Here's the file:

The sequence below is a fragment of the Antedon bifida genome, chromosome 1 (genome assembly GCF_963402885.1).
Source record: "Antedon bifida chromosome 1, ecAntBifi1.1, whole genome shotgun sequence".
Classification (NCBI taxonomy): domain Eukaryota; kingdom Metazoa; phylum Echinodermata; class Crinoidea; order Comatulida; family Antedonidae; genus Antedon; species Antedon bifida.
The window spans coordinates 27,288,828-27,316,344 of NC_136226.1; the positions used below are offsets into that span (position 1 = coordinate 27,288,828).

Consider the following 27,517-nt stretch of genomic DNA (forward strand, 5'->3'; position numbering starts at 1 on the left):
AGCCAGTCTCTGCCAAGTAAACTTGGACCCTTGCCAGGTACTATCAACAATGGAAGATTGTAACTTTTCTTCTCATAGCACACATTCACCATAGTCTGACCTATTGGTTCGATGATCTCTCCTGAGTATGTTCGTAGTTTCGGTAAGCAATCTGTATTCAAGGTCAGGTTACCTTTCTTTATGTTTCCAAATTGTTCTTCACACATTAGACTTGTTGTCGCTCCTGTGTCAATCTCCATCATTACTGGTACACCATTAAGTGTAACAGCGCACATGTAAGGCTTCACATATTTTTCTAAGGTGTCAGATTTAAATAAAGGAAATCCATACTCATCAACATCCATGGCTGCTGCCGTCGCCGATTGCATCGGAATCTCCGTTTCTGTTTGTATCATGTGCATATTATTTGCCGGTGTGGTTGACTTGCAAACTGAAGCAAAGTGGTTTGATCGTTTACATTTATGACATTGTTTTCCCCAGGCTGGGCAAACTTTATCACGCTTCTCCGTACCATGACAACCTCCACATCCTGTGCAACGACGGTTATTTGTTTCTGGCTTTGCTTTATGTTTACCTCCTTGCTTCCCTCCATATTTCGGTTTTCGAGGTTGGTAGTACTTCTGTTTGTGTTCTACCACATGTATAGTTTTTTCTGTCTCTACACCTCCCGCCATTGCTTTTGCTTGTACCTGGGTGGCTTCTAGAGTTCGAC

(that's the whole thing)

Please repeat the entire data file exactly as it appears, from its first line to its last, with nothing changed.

The sequence below is a fragment of the Antedon bifida genome, chromosome 1 (genome assembly GCF_963402885.1).
Source record: "Antedon bifida chromosome 1, ecAntBifi1.1, whole genome shotgun sequence".
Classification (NCBI taxonomy): domain Eukaryota; kingdom Metazoa; phylum Echinodermata; class Crinoidea; order Comatulida; family Antedonidae; genus Antedon; species Antedon bifida.
The window spans coordinates 27,288,828-27,316,344 of NC_136226.1; the positions used below are offsets into that span (position 1 = coordinate 27,288,828).

Consider the following 27,517-nt stretch of genomic DNA (forward strand, 5'->3'; position numbering starts at 1 on the left):
AGCCAGTCTCTGCCAAGTAAACTTGGACCCTTGCCAGGTACTATCAACAATGGAAGATTGTAACTTTTCTTCTCATAGCACACATTCACCATAGTCTGACCTATTGGTTCGATGATCTCTCCTGAGTATGTTCGTAGTTTCGGTAAGCAATCTGTATTCAAGGTCAGGTTACCTTTCTTTATGTTTCCAAATTGTTCTTCACACATTAGACTTGTTGTCGCTCCTGTGTCAATCTCCATCATTACTGGTACACCATTAAGTGTAACAGCGCACATGTAAGGCTTCACATATTTTTCTAAGGTGTCAGATTTAAATAAAGGAAATCCATACTCATCAACATCCATGGCTGCTGCCGTCGCCGATTGCATCGGAATCTCCGTTTCTGTTTGTATCATGTGCATATTATTTGCCGGTGTGGTTGACTTGCAAACTGAAGCAAAGTGGTTTGATCGTTTACATTTATGACATTGTTTTCCCCAGGCTGGGCAAACTTTATCACGCTTCTCCGTACCATGACAACCTCCACATCCTGTGCAACGACGGTTATTTGTTTCTGGCTTTGCTTTATGTTTACCTCCTTGCTTCCCTCCATATTTCGGTTTTCGAGGTTGGTAGTACTTCTGTTTGTGTTCTACCACATGTATAGTTTTTTCTGTCTCTACACCTCCCGCCATTGCTTTTGCTTGTACCTGGGTGGCTTCTAGAGTTCGAC